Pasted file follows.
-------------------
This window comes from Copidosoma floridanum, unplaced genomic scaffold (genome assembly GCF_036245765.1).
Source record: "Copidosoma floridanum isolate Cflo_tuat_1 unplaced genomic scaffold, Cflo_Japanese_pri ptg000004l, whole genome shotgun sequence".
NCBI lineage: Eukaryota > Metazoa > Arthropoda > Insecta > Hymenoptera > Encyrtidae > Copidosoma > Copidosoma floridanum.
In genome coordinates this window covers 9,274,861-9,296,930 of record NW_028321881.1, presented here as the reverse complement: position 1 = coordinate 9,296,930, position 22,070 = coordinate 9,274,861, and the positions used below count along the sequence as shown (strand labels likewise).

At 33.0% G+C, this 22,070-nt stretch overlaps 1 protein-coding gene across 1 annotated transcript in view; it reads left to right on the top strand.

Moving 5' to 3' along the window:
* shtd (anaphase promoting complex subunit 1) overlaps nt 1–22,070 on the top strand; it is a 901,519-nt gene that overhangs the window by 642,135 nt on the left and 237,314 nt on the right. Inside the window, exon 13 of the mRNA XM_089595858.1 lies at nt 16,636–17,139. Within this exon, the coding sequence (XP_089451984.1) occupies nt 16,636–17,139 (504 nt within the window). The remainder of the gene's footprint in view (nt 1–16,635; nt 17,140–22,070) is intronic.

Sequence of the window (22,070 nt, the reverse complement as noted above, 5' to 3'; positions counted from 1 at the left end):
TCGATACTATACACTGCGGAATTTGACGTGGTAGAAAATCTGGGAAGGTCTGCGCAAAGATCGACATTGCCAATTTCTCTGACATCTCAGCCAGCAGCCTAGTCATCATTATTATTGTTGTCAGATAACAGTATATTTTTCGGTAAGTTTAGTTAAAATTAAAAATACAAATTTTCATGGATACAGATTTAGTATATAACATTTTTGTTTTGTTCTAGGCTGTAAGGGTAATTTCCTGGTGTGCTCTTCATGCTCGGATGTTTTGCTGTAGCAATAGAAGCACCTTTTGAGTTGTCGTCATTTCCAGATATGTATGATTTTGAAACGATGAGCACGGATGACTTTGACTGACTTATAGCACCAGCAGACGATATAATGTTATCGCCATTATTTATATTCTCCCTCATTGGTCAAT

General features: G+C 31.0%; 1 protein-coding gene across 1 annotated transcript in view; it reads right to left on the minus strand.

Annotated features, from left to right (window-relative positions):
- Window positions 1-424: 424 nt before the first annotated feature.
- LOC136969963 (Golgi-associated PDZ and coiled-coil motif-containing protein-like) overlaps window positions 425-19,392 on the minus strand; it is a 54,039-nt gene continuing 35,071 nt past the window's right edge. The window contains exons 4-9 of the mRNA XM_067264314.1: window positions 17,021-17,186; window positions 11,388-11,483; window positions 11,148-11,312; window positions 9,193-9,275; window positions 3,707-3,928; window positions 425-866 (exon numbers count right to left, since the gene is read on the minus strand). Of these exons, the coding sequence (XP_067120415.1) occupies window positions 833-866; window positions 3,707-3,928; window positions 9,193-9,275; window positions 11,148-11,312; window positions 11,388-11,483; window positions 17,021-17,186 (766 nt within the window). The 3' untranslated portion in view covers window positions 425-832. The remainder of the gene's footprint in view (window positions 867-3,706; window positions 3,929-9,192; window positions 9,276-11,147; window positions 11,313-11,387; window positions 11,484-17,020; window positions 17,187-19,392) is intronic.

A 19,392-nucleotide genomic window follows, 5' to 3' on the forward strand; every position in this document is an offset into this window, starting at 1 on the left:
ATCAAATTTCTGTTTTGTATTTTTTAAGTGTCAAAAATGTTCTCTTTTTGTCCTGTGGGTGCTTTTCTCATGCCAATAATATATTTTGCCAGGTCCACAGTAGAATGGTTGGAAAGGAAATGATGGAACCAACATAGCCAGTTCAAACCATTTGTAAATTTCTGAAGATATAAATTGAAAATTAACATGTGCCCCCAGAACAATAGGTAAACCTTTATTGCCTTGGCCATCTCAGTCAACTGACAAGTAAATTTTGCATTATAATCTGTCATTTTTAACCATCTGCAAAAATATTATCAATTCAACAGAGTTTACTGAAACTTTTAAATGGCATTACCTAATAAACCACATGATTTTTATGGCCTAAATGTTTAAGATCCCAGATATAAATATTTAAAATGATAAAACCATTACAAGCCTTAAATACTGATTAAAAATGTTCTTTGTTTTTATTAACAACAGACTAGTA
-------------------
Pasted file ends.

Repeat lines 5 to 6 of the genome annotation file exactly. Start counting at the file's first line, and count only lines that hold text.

At 33.0% G+C, this 22,070-nt stretch overlaps 1 protein-coding gene across 1 annotated transcript in view; it reads left to right on the top strand.

Moving 5' to 3' along the window: